Clarksville is a town in Clark County, Indiana, United States, along the Ohio River and is a part of the Louisville Metropolitan area. The population was 21,724 at the 2010 census. The town, once a home site to George Rogers Clark, was founded in 1783 and is the oldest American town in the Northwest Territory. The town is home to the Colgate clock, one of the largest clocks in the world and the Falls of the Ohio State Park, a large fossil bed.
Clarksville is named for American Revolutionary War General George Rogers Clark, who lived for a time on a point of land on the Ohio River. Founded in 1783, the town is believed to be the first American settlement in the Northwest Territory of the new United States.
The site was first used as a base of operations by Clark during the American Revolution. In 1778 he established a post on an island at the head of the Falls of the Ohio, from which he trained his 175-man regiment for the defense to the west. After the war, Clark was granted a tract of for his services in the war. In 1783, were set aside for the development of a town, Clarksville. The same year a stockade was built and settlement began.
Due to the many floods in the nineteenth century and the Indiana Canal Company's failed competition to build a canal around the Ohio Falls, the town struggled. On August 24, 1805 the Indiana Territorial Legislature authorized the construction of a canal around the Falls of the Ohio at Clarksville. The first attempt failed and the investors lost their money. Historians believe it was used to finance the conspiracy of Aaron Burr. Developers tried to build a canal in 1817 and again in 1820. But the race to build the canal was lost in 1826 when the federal government made a large grant to build the Louisville and Portland Canal. The lack of a canal handicapped the growth of the town as the Falls of the Ohio made river transport from the city difficult.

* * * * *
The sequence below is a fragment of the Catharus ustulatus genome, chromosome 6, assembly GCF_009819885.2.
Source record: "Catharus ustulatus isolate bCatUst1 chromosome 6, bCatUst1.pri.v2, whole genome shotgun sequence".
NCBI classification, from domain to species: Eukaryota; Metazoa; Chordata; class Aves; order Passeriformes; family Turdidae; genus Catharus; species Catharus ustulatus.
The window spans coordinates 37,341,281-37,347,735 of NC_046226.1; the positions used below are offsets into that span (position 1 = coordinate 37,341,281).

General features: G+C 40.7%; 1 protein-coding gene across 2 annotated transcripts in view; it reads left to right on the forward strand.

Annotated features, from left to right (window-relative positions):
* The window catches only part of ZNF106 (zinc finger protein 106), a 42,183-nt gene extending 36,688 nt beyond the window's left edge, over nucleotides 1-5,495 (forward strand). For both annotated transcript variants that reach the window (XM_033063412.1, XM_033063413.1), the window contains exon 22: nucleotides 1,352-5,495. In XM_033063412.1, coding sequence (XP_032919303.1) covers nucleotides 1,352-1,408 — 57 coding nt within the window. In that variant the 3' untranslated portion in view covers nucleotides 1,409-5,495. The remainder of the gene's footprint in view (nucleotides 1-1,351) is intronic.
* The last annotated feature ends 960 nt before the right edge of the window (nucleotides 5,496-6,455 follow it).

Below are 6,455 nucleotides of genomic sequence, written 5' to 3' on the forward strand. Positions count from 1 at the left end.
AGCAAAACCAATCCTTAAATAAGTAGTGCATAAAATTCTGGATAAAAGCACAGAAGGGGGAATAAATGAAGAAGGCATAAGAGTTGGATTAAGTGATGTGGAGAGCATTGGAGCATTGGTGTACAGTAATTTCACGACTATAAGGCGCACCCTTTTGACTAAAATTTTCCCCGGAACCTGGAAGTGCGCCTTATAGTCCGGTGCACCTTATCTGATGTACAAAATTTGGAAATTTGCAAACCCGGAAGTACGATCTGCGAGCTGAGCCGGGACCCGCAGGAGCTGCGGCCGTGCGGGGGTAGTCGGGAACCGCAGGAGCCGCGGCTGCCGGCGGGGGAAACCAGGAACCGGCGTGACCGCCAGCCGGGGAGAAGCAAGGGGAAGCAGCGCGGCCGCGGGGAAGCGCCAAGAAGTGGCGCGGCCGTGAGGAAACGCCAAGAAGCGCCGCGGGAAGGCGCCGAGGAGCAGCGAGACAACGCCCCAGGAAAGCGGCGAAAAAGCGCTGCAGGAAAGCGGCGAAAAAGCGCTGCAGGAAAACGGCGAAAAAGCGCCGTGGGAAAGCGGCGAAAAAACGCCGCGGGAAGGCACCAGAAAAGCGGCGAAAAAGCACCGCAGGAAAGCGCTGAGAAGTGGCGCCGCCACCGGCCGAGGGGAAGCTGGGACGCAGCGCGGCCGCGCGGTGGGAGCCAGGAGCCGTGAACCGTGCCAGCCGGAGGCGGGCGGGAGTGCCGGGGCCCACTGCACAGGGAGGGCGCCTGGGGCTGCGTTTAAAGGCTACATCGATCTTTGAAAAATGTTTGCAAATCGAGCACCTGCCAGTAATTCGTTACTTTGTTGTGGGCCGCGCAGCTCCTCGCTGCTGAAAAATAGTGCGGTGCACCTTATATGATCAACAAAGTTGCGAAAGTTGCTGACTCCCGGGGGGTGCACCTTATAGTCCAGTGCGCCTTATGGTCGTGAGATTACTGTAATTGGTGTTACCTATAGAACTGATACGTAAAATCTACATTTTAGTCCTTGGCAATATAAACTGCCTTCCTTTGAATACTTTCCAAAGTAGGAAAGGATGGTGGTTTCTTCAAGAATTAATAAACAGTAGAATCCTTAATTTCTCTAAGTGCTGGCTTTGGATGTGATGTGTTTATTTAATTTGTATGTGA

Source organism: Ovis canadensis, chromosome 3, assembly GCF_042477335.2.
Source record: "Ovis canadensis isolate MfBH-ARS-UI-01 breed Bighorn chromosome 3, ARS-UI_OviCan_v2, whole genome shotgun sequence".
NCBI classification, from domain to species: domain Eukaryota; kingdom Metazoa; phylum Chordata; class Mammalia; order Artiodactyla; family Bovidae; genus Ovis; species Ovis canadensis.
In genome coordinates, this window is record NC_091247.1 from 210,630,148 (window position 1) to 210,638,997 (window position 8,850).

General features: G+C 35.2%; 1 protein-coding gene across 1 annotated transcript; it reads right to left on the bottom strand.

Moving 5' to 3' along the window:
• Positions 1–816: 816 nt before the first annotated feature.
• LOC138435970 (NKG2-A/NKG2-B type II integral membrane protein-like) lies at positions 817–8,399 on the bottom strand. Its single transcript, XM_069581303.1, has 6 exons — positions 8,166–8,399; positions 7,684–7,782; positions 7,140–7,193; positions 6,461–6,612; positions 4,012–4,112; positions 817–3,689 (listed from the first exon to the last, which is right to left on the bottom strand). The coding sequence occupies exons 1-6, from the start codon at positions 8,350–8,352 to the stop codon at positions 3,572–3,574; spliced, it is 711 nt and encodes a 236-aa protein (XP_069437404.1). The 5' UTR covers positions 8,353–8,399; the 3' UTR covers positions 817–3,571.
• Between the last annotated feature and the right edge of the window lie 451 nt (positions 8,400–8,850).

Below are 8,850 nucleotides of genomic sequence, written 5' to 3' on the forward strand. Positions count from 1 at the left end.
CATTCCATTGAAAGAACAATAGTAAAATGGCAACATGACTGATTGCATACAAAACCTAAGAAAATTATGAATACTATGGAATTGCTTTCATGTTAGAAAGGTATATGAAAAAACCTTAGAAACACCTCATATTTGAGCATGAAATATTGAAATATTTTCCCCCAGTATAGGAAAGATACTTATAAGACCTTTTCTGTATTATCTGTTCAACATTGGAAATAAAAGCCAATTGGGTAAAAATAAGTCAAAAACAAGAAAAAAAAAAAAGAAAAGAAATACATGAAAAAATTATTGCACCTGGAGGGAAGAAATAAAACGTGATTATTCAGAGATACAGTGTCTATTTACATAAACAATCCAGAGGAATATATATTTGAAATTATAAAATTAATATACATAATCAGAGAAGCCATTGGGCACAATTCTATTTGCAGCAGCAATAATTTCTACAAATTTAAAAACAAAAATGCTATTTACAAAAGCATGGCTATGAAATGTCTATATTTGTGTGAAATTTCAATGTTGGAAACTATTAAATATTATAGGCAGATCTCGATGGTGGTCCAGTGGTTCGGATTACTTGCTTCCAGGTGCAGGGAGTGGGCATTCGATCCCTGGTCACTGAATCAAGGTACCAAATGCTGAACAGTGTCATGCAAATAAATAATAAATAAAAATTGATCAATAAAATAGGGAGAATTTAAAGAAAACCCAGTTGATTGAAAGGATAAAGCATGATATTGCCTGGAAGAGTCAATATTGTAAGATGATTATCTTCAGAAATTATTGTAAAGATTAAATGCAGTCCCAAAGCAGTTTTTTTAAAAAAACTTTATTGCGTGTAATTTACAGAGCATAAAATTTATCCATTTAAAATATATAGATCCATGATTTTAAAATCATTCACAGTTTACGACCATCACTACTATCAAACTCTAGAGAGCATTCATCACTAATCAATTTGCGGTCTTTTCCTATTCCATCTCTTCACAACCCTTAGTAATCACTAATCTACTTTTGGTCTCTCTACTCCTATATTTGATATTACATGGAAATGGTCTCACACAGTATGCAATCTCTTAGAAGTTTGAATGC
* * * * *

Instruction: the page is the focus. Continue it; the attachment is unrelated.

Clarksville became a popular dueling spot for Kentuckians who wanted to dodge their home state's anti-dueling laws. The most famous of these was the 1809 duel between Henry Clay and Humphrey Marshall. There was an attempt to build a second town within Clarksville's boundaries, named Ohio Falls City, until the Indiana Supreme Court ruled that this would be illegal.
The Great Flood of 1937 decimated the town. The entire town was submerged beneath as much as of water in some areas for over three weeks during January and February. With almost all of the old town destroyed, Clarksville was rebuilt with a new modern city plan.
The post-World War II housing boom and new jobs brought growth to the city. The population has increased from 2,400 in 1940 to 22,000 in 2000. The city has expanded to the north by annexing several sizable suburbs. By 1981 the State of Indiana changed statutes to convert the managing board of trustees to a council with members rather than trustees. In 1990 voters approved expansion of members of the Town Council from five to seven following the area growth.